As part of the multi-crop priority assessment exercise coordinated by RTB, the Global Musa Expert Workshop took place in Kampala, Uganda, last April. Here are the major outcomes of the meeting, which was co-hosted by NARO, IITA, Bioversity and CIAT.
- A quantitative estimates of average farmer yield and yield variability for the five major cultivar groups in different production systems and major factors causing this variability were identified.
- A list of priority research options – in line with the results of the global expert survey – was developed and agreed upon by the group.
- Preliminary quantitative parameter estimates describing the impact of the selected research options were provided by working groups.
Since the number of workshop participants was limited, a real time e-forum available in three languages was organized through ProMusa and the regional banana networks in parallel to the meeting to facilitate the engagement of a wider group of experts and other stakeholders of the global banana community in the assessment. The e-Forum page, including the results of the expert survey, received a large number of visits especially during the workshop days. The meeting and the subsequent 3-day field trip also provided excellent networking opportunities for RTB members and partners. Read more
Browse through the results and join the online discussion.
The results of a survey of banana experts, conducted at the beginning of the year as part of the RTB priority setting exercise, have recently been released and are now available online. The survey attracted responses from over 500 different research scientists located in over 50 countries, and sought to establish the most important constraints that limit banana yields and farmers’ incomes while also determining research priorities.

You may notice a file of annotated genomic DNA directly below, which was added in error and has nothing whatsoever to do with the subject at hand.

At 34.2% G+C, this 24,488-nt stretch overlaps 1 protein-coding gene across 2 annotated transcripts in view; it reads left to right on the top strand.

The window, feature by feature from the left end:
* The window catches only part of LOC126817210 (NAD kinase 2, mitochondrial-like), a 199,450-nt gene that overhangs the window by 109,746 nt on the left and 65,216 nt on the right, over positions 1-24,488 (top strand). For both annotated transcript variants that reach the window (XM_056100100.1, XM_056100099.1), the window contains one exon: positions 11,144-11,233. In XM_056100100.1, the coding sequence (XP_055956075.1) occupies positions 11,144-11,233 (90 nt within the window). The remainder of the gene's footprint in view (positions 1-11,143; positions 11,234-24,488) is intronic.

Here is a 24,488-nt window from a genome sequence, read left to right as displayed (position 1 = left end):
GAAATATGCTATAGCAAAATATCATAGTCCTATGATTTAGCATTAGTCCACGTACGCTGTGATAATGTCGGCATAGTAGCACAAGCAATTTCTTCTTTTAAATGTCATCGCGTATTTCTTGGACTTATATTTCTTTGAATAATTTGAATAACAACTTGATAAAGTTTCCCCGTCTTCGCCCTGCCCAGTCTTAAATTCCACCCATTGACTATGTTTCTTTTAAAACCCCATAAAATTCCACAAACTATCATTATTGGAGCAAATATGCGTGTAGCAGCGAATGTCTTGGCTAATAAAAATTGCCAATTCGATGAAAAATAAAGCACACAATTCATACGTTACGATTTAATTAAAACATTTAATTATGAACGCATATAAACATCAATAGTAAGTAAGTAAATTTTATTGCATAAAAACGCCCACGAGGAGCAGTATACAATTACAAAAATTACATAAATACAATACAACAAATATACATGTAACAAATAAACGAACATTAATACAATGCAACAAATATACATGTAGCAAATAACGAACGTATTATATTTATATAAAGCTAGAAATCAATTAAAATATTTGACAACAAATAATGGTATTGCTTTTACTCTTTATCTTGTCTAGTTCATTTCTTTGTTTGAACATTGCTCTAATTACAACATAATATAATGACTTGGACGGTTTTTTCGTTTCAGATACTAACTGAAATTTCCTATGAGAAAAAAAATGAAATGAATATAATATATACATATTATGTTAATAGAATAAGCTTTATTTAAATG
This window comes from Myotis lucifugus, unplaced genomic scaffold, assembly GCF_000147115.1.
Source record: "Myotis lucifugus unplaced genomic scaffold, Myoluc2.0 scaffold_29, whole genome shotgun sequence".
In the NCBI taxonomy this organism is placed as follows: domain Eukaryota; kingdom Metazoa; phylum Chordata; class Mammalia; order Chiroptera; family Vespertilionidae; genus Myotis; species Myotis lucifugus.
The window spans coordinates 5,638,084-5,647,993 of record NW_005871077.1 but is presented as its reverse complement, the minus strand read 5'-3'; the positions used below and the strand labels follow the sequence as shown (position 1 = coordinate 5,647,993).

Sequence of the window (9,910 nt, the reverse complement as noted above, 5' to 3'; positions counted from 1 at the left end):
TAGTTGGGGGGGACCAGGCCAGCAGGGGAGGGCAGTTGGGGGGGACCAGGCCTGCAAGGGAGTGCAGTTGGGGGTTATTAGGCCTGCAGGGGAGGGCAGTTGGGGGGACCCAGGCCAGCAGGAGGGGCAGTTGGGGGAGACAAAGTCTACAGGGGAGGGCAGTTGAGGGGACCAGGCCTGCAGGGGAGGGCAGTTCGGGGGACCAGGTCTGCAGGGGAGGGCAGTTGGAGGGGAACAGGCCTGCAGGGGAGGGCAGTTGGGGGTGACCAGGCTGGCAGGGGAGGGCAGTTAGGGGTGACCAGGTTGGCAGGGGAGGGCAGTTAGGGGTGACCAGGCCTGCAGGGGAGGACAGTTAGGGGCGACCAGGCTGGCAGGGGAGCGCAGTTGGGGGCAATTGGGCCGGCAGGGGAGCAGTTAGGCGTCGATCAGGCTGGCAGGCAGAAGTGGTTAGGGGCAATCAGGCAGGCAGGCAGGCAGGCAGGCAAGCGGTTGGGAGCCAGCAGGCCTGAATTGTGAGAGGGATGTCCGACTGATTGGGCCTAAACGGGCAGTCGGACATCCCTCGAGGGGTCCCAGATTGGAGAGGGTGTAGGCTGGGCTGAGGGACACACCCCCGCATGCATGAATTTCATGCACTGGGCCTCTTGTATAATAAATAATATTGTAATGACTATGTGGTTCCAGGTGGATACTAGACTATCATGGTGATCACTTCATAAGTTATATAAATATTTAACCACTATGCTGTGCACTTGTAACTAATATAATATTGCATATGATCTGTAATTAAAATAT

The results of the survey could not come at a better time. Over 40 banana experts from advanced research institutes and leading banana-producing countries will gather in Kampala, Uganda, between the 8-11 of April to complete the information on production constraints and research options. During the workshop, co-hosted by NARO, Bioversity International and IITA, multidisciplinary groups will be formed by major cultivar groups to finalize the list of major constraints to banana production and marketing and to estimate related yield gaps and/or foregone income.
The workshop participants will then select 10-15 research options that best address the leading constraints and estimate model parameters (such as research costs, expected increases in yield and income, expected decrease in production cost, adoption potential, and impacts on health, gender equity and the environment) and their stochastic distribution to be used in a sensitivity analysis.
At appropriate points during the four-day workshop, outcomes will be posted in the e-forum on the ProMusawebsite to allow stakeholders who are not in the workshop to participate and provide comments that will be fed back to the participants in Kampala: http://www.promusa.org/tiki-read_article.php?articleId=94
Daily summaries will also be available on the ProMusa Twitter (@Promusa_banana) and Facebook pages (ProMusa Banana Community).
The RTB Research Program recently released its first publications, the result of an IITA-coordinated project.
Two training manuals, one on growing bananas using tissue-culture plantlets and the other on running a banana tissue-culture nursery, are now available online. The manuals are based on trainings conducted in Burundi, Kenya and Uganda as part of a project exploring alternative ways of delivering tissue-culture plantlets to smallholder farmers. They explain how to train farmers and prospective nursery operators to become successful entrepreneurs. Read more